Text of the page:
The Mudcat Café TM
Thread #58054   Message #916823
Posted By: ooh-aah
24-Mar-03 - 01:53 AM
Thread Name: Chord Req: Danny Deever (Kipling/Bellamy)
Subject: RE: Meanings, Kipling army song
Any suggestion that Kipling was a mere propagandist for the British Empire is simplistic. Kipling is notorious for his Imperialist convictions, but if he were a mere tub-thumper he would neither have won the Nobel Prize nor enjoyed continuing wide readership (something quite amazing if one contemplates the overwhelming left-wing bias of most University English Lit. departments these days). If one has ever been to India the excellence of his writing becomes even more clear. Kipling was scarcely ever free from ambivalence in his writing about the Empire -'Recessional' is a fine example, a profoundly realistic and pessimistic poem penned at the peak of Empire fever around Queen Victoria's Golden jubilee. As for realism - Kipling was quite profoundly realistic in his depiction of Victorian soldiers, especially in India. If one travels to India and visits old British barrack blocks, one can almost feel his ghost, he described the conditions so well. He was not trying to glorify British soldiers, but gain understanding for them - he was irritated by the way the middle-class public of the day would sing (quite repulsively gung-ho)songs like 'Soldiers of the Queen' when there was a fight on and then, as Buck says, cross the street to avoid them in peacetime. I don't have the original with me, but one of his most famous poems goes something like:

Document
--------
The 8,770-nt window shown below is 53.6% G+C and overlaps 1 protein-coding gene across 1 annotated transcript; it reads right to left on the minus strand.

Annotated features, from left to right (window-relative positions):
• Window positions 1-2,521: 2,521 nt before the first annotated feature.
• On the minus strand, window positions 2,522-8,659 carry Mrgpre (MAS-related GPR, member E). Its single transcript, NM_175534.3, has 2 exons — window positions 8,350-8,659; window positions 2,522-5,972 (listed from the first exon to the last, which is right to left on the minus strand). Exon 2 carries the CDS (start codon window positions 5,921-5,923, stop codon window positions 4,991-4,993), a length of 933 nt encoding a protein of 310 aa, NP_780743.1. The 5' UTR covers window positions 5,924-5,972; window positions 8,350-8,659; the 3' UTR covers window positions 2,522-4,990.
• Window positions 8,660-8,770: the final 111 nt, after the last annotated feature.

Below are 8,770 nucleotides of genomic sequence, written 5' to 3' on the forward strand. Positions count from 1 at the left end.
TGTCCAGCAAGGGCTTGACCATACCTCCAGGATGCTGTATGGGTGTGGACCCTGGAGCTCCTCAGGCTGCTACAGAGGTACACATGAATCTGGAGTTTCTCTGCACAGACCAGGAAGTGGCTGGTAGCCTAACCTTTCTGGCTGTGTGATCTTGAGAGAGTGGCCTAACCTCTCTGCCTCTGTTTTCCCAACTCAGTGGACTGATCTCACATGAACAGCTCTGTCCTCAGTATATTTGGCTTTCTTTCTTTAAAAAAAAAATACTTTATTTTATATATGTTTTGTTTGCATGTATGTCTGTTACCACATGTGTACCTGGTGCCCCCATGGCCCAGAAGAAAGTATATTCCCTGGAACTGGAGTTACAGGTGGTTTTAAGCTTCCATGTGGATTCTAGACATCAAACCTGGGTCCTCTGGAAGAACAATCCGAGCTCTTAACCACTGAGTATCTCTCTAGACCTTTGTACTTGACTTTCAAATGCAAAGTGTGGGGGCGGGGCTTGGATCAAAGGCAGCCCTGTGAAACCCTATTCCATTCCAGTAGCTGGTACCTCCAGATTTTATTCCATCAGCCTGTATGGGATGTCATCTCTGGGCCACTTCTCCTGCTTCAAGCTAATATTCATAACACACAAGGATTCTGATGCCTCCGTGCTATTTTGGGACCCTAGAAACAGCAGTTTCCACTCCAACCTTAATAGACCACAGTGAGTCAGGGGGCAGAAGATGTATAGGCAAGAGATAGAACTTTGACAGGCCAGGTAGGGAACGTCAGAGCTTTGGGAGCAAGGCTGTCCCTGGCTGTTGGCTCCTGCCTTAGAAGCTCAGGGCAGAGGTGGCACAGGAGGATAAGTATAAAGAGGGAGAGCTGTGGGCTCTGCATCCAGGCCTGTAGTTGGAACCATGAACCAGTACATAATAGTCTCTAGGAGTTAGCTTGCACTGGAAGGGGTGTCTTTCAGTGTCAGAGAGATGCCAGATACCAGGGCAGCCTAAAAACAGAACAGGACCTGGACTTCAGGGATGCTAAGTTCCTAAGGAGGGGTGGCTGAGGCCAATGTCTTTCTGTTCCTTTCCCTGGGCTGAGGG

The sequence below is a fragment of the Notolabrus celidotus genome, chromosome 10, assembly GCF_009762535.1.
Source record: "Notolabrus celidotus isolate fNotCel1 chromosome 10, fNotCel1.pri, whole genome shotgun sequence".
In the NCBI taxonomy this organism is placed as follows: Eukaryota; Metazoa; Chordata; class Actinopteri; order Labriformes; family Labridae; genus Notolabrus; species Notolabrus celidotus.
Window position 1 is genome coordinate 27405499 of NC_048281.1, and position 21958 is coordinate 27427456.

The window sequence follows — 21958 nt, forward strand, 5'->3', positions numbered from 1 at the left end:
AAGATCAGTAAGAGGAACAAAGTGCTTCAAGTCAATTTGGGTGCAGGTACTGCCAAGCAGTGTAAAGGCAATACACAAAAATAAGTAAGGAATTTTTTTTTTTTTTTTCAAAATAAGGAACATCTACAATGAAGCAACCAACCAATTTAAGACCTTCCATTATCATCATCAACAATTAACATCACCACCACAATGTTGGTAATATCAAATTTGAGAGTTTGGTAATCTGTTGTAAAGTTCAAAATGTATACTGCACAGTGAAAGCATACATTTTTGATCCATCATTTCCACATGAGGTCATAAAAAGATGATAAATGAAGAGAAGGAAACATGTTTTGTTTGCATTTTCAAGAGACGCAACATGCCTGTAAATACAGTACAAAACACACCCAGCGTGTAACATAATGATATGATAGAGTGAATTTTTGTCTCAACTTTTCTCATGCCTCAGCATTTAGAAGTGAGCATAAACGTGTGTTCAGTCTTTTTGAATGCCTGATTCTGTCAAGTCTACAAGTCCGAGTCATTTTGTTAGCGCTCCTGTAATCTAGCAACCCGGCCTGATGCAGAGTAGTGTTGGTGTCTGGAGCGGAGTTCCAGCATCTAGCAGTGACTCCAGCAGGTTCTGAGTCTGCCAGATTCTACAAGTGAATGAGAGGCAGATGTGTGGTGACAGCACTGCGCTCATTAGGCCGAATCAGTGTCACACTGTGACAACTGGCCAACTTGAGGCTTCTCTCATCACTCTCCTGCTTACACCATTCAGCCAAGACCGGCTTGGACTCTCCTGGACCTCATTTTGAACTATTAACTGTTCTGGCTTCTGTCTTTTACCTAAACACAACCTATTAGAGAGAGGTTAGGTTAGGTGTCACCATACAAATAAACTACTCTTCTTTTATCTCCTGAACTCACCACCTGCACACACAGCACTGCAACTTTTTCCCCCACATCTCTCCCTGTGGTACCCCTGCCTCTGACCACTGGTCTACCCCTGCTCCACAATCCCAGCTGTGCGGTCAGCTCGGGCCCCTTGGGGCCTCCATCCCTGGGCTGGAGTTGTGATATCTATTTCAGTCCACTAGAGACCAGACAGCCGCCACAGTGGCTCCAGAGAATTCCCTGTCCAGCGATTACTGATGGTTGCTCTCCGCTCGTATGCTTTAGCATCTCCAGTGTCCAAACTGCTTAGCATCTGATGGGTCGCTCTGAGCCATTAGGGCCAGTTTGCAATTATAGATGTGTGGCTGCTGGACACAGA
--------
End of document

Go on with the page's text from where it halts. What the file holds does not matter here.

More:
We ain't no thin red 'eroes, we ain't no blackguards too,
       But single men in barracks, most remakable like you
       And if sometimes our conduck isn't what you fancy paints
       Why, single men in barracks don't grow into plaster saints.